South Sudan Becomes 206th Olympic Country in Emotional Ceremony

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South Sudan was the 206th country to be recognized by the International Olympic Committee (IOC) on Sunday. IOC Deputy-Director General of Relations Pere Miro, South Sudan President of the National Olympic Committee Wilson Deng Kuoirot, and South Sudan Secretary General of the Olympic Committee Tong Chor Malek Deran attend a press conference in Kuala Lumpur, Malaysia, on August 2. Joshua Paul/AP

South Sudan became the 206th country to join the Olympic family in an emotional ceremony on Sunday and will compete under its flag for the first time in the Olympic Games in Rio next year.

The International Olympic Committee (IOC) approved the country’s National Olympic Committee on Sunday, four years after South Sudan split from Sudan in July 2011 to become an independent country of approximately 11.3 million people. Since December 2013, the country, has been beset by a violent political conflict between the Dinka and Nuer ethnic groups. The conflict was in part ignited by a power struggle between President Salva Kiir, an ethnic Dinka, and Vice President Riek Machar, a Nuer, and their supporters. Thousands have died in the violence, which has displaced more than 100,000 people and put millions at risk of starvation.

“With this recognition, we send a signal of hope to this young nation of South Sudan; a signal of hope because sport builds bridges between people and cultures,” IOC President Thomas Bach said during the meeting in Kuala Lumpur, Malaysia, on Sunday.

IOC officials and South Sudanese representatives were seen wiping away tears during Sunday’s ceremony. South Sudan has seven recognized Olympic sports federations, including basketball, table tennis and athletics. The country needed five federations to be recognized, according to IOC requirements, a process that took four years.

“In sport all people are equal, all ethnic groups, all cultures and all religions are equal; a signal that South Sudan needs in difficult times,” said Bach. Representatives from South Sudan’s National Olympic Committee, President Lieutenant General Wilson Deng Kuoirot and Secretary General Tong Chor Malek Deran, were given an Olympic flag and certificate of recognition.

“We will arm our young people with sport and not with guns,” Deng said. He added that the Olympic recognition will be “a great vehicle for promoting repatriation, national unity, peace-building and development of our young nation.”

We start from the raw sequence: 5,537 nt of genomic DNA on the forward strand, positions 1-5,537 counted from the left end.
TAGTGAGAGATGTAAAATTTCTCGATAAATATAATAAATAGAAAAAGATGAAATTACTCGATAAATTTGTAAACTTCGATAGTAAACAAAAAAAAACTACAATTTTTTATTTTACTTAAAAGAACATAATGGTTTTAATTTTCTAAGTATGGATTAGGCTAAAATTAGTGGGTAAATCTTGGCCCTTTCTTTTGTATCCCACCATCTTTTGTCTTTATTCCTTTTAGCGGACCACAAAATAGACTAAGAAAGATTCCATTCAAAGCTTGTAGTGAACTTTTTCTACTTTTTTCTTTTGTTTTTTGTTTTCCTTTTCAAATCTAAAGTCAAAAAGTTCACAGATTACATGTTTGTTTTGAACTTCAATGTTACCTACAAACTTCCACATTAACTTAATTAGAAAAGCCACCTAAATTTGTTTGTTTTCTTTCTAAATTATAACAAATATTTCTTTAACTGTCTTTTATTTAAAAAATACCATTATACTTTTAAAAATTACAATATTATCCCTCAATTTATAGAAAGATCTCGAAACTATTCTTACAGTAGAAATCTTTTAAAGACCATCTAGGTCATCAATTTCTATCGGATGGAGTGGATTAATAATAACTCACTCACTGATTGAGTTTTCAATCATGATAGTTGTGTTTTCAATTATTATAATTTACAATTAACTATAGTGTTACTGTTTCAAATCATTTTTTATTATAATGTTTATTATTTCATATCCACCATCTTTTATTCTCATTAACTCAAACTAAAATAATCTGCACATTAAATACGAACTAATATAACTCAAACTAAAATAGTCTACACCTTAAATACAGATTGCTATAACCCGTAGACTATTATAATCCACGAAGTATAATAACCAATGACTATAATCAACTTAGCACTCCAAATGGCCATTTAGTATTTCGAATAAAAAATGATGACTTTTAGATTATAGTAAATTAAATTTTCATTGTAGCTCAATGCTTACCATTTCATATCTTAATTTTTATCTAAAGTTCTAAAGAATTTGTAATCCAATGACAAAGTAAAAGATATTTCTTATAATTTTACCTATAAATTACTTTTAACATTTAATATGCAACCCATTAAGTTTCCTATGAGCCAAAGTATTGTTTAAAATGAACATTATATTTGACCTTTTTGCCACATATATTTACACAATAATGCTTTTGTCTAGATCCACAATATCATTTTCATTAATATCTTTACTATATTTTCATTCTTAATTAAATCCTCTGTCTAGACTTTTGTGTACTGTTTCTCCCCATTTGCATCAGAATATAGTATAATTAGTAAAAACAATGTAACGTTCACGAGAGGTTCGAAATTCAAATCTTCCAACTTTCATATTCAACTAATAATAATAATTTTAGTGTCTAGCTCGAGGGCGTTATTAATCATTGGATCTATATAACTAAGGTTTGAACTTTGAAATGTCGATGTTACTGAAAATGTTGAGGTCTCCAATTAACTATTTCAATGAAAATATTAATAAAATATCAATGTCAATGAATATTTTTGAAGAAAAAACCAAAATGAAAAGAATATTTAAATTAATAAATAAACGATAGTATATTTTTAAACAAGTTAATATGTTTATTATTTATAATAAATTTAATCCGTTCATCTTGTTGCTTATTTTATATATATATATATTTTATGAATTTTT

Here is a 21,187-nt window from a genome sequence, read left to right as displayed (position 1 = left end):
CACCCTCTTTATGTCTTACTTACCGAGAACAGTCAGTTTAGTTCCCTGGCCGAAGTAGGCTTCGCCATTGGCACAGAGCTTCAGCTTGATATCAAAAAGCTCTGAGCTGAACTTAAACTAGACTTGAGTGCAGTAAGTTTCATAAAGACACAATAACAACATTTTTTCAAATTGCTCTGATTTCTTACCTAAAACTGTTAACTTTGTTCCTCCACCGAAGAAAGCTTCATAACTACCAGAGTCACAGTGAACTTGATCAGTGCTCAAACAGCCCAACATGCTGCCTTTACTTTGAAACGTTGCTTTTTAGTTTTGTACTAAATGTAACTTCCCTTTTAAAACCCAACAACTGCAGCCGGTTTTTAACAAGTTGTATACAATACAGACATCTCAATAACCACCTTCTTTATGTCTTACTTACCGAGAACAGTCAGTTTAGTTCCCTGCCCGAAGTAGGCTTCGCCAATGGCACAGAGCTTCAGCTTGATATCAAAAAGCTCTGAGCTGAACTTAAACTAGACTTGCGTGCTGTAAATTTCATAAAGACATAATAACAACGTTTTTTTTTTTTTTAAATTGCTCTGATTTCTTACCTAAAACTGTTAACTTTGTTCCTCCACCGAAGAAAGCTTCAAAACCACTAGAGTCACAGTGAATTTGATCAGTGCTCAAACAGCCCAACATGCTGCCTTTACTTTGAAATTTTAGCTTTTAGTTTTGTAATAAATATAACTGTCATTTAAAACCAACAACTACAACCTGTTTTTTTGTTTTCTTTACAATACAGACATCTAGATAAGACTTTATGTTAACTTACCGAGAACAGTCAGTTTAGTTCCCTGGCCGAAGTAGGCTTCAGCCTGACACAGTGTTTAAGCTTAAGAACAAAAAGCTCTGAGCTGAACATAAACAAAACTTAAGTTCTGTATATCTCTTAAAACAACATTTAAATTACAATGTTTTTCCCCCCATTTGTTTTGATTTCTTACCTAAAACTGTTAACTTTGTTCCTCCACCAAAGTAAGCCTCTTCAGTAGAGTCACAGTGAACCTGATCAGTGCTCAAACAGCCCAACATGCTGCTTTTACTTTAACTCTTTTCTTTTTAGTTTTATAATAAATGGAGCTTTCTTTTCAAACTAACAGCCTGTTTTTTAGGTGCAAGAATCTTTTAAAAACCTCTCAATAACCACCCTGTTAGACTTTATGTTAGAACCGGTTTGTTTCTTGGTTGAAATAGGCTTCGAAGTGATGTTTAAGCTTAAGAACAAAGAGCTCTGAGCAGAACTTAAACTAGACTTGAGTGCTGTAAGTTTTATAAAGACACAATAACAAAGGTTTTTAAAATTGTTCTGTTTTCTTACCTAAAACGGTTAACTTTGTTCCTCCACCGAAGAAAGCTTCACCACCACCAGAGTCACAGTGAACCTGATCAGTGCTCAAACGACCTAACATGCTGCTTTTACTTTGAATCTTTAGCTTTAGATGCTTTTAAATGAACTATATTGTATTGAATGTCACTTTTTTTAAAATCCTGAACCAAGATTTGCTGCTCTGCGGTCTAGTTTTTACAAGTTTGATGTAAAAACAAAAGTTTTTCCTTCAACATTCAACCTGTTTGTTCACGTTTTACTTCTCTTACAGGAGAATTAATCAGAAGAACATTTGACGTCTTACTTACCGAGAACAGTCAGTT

While South Sudanese athletes have previously competed in Olympic events, the 2016 Olympics in Brazil will be the first time South Sudanese athletes can compete under their country’s flag. In the 2012 Olympic Games in London, Guor Marial, a South Sudanese marathon runner and refugee, competed as an Independent Olympic Athlete under the Olympic flag, along with three athletes from Curacao. Until 2010, the Caribbean island was part of the Netherlands Antilles, a country of five islands within the kingdom of the Netherlands that was dissolved, with two of the five islands, including Curacao, renamed as an autonomous territories of the Netherlands. The IOC withdrew recognition of the Netherlands Antilles Olympic Committee in 2011. The three Curacao competed at the Olympics independently as they did not want to identify as Dutch citizens.

South Sudanese athlete Margaret Rumat Hassan competed in athletics at the Youth Olympic Games in Nanjing, China, last year as an Independent Olympic Athlete. In a video screened at the ceremony Sunday, Hassan said the country’s limited resources made training difficult, and she often had difficulty accessing a gym or even eating breakfast. Marial and Hassan, as well as another male and female athlete, are hoping to compete in the Olympics next year, international news channel France 24 reports.